Education

Uncertainty for TISS Adivasi Researchers as UGC Drops Institute from Fellowship List

With the removal of TISS from the UGC’s NFST list, many scheduled tribe students enrolled in doctoral studies at the institute have been left in the lurch.

UGC Chairperson Ved Prakash, National Commission for Scheduled Tribes chairperson Rameshwar Oraon and Minister for Tribal Affairs Jual Oram.

UGC Chairperson Ved Prakash, National Commission for Scheduled Tribes chairperson Rameshwar Oraon and Minister for Tribal Affairs Jual Oram.

Nearly half of the scheduled tribe students enrolled in doctoral studies at the Tata Institute of Social Sciences (TISS) are on the brink of losing their “constitutional right” to avail the National Fellowships for Higher Education for ST Students (NFST) offered by the University Grants Commission (UGC), as the statutory body has removed the premier social science institute from its eligibility list this year.

According to the Social Protection Office of TISS, Mumbai, the number of MPhil and PhD students belonging to the scheduled tribes in all four campuses of the institute stands at 26, out of which ten could not apply to this year’s NSFT fellowship.

The online application for the 2016 fellowship, which gives an eligible student a monthly stipend of 25,000 rupees, opened between September 23 and November 23, 2015. In a letter to Union Minister for Tribal Affairs Jual Oram, dated February 10, the ten research scholars wrote,

“The name of Tata Institute of Social Sciences didn’t appear in the list of eligible universities due to which many ST students couldn’t apply (the fellowship), and some have applied leaving the institute name blank on the online application form. Official letters from the Director, Registrar, Deputy Director (Research), the Student Union of TISS have gone in the month of November, December and January (to the UGC) highlighting this error in the online form but no action has been taken by the UGC to rectify the error.”

Priyanka Sandilya, a second year doctoral student at TISS’ Tiljapur campus and a signatory to the letter, told The Wire, “We now have three worries that we mentioned in that communication to the Tribal Affairs Minister. Whether we will be able to access our constitutional right of being considered under the fellowship, which is meant to support the higher education of ST students, whether students who filled up the online form without the institute name will be considered in the selection process and whether the students who have not filled up the form will get a chance to fill it up by extending the date of application for the TISS students.” Sandilya also said the students have made several efforts to get in touch with the UGC to request that TISS be added to the list, but their efforts have been in vain.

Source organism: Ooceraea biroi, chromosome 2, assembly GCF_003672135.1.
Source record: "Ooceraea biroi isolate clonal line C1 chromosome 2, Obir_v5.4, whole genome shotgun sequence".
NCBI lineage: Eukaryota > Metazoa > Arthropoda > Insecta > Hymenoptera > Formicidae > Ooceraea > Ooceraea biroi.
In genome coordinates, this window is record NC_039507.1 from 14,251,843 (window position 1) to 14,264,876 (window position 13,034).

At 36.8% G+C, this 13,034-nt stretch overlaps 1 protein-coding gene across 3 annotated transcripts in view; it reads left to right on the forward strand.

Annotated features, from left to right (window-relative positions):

Until last year, the fellowship, renamed from the Rajiv Gandhi National Fellowship for ST Students to NFST by the Narendra Modi government, was available to TISS’ adivasi research scholars. Sandilya said she did not apply last year as she “was employed then.”

As per the students’ letter to Oram, the name of the institute was dropped from the list “due to an error by the UGC because of the change in the name of the fellowship.” However, the letter – copied to Union Human Resource Development Minister Smriti Irani, UGC Chairperson Ved Prakash and National Commission for Scheduled Tribes chairperson Rameshwar Oraon – mentioned another reason given by the UGC to the students. “For the academic session 2015-2016, in the same scholarship for OBC, SC, Minority, Disability and Single girl child categories, the name of TISS was mentioned (in the online form) and their final selection list has also been declared. But for NFST, we have been told by the UGC officials that since we (TISS) do not fall under the 12(B) and 2(F) categories of deemed universities, this fellowship is not available to TISS students.”

In a letter to Prakash on January 16, TISS Director S Parasuraman responded to that contention by explaining the position of the institute as per the UGC Act, 1956. He wrote that TISS was recognised as a deemed university by the Ministry of Education in 1966 for an indefinite period. “Thus, it is a pre-1972 institution. Therefore, it is quite evident that section 12 (B) is not applicable to this institute and by virtue of its indefinite recognition under Section 3, the institute is automatically covered under Section 2 (F).”

Speaking to The Wire, Parasuraman said, “We have a meeting with UGC officials next week in New Delhi to discuss the issue further.” He said he wrote a letter to Oram too as “there was a question in Parliament (winter session) regarding access of ST students to higher education at a time TISS was dropped from the UGC’s ST fellowship list.” He said he received no response from the Commission.

Multiple attempts by The Wire to contact Oraon failed, as did attempts to contact UGC deputy secretary Sunita Siwach, the point person on Deemed Universities, Selection, Award and Inclusion of Colleges under Section 2 (F) and 12(B).